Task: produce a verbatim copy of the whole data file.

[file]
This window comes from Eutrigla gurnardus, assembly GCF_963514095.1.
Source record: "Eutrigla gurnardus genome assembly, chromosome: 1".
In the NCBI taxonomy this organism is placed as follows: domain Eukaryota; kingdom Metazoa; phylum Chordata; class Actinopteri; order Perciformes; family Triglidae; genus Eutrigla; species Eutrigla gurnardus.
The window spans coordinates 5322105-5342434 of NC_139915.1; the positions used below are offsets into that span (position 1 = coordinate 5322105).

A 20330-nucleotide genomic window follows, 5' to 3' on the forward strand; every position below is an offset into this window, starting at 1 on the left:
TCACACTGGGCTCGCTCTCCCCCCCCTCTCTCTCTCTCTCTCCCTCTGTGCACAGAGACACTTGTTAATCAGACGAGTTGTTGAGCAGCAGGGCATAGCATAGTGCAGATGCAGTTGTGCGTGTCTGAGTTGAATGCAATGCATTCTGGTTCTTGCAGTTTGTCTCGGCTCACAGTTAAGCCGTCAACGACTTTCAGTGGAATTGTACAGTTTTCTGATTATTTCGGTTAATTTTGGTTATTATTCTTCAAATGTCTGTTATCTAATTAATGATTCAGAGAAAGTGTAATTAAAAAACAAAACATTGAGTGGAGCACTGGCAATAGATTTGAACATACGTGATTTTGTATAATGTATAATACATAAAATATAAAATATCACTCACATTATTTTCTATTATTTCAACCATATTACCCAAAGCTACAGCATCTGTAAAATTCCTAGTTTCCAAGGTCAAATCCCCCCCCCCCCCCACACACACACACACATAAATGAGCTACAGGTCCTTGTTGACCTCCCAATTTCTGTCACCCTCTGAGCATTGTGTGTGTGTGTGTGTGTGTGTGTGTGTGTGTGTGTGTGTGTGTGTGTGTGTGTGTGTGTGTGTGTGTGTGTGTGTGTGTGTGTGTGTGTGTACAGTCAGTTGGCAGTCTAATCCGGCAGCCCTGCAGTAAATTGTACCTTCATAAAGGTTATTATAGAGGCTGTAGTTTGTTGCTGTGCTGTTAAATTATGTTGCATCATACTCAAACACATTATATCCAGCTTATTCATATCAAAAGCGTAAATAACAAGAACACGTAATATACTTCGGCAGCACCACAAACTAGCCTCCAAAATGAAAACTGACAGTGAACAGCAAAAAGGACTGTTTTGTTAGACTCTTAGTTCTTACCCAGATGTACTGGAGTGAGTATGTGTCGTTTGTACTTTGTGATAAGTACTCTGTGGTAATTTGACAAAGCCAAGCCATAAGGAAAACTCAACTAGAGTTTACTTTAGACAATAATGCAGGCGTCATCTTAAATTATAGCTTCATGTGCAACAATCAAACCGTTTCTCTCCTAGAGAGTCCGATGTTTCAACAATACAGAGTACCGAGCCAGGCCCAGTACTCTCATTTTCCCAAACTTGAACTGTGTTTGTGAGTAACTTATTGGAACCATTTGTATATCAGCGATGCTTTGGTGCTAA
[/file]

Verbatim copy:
This window comes from Eutrigla gurnardus, assembly GCF_963514095.1.
Source record: "Eutrigla gurnardus genome assembly, chromosome: 1".
In the NCBI taxonomy this organism is placed as follows: domain Eukaryota; kingdom Metazoa; phylum Chordata; class Actinopteri; order Perciformes; family Triglidae; genus Eutrigla; species Eutrigla gurnardus.
The window spans coordinates 5322105-5342434 of NC_139915.1; the positions used below are offsets into that span (position 1 = coordinate 5322105).

A 20330-nucleotide genomic window follows, 5' to 3' on the forward strand; every position below is an offset into this window, starting at 1 on the left:
TCACACTGGGCTCGCTCTCCCCCCCCTCTCTCTCTCTCTCTCCCTCTGTGCACAGAGACACTTGTTAATCAGACGAGTTGTTGAGCAGCAGGGCATAGCATAGTGCAGATGCAGTTGTGCGTGTCTGAGTTGAATGCAATGCATTCTGGTTCTTGCAGTTTGTCTCGGCTCACAGTTAAGCCGTCAACGACTTTCAGTGGAATTGTACAGTTTTCTGATTATTTCGGTTAATTTTGGTTATTATTCTTCAAATGTCTGTTATCTAATTAATGATTCAGAGAAAGTGTAATTAAAAAACAAAACATTGAGTGGAGCACTGGCAATAGATTTGAACATACGTGATTTTGTATAATGTATAATACATAAAATATAAAATATCACTCACATTATTTTCTATTATTTCAACCATATTACCCAAAGCTACAGCATCTGTAAAATTCCTAGTTTCCAAGGTCAAATCCCCCCCCCCCCCCACACACACACACACATAAATGAGCTACAGGTCCTTGTTGACCTCCCAATTTCTGTCACCCTCTGAGCATTGTGTGTGTGTGTGTGTGTGTGTGTGTGTGTGTGTGTGTGTGTGTGTGTGTGTGTGTGTGTGTGTGTGTGTGTGTGTGTGTGTGTGTGTGTGTACAGTCAGTTGGCAGTCTAATCCGGCAGCCCTGCAGTAAATTGTACCTTCATAAAGGTTATTATAGAGGCTGTAGTTTGTTGCTGTGCTGTTAAATTATGTTGCATCATACTCAAACACATTATATCCAGCTTATTCATATCAAAAGCGTAAATAACAAGAACACGTAATATACTTCGGCAGCACCACAAACTAGCCTCCAAAATGAAAACTGACAGTGAACAGCAAAAAGGACTGTTTTGTTAGACTCTTAGTTCTTACCCAGATGTACTGGAGTGAGTATGTGTCGTTTGTACTTTGTGATAAGTACTCTGTGGTAATTTGACAAAGCCAAGCCATAAGGAAAACTCAACTAGAGTTTACTTTAGACAATAATGCAGGCGTCATCTTAAATTATAGCTTCATGTGCAACAATCAAACCGTTTCTCTCCTAGAGAGTCCGATGTTTCAACAATACAGAGTACCGAGCCAGGCCCAGTACTCTCATTTTCCCAAACTTGAACTGTGTTTGTGAGTAACTTATTGGAACCATTTGTATATCAGCGATGCTTTGGTGCTAA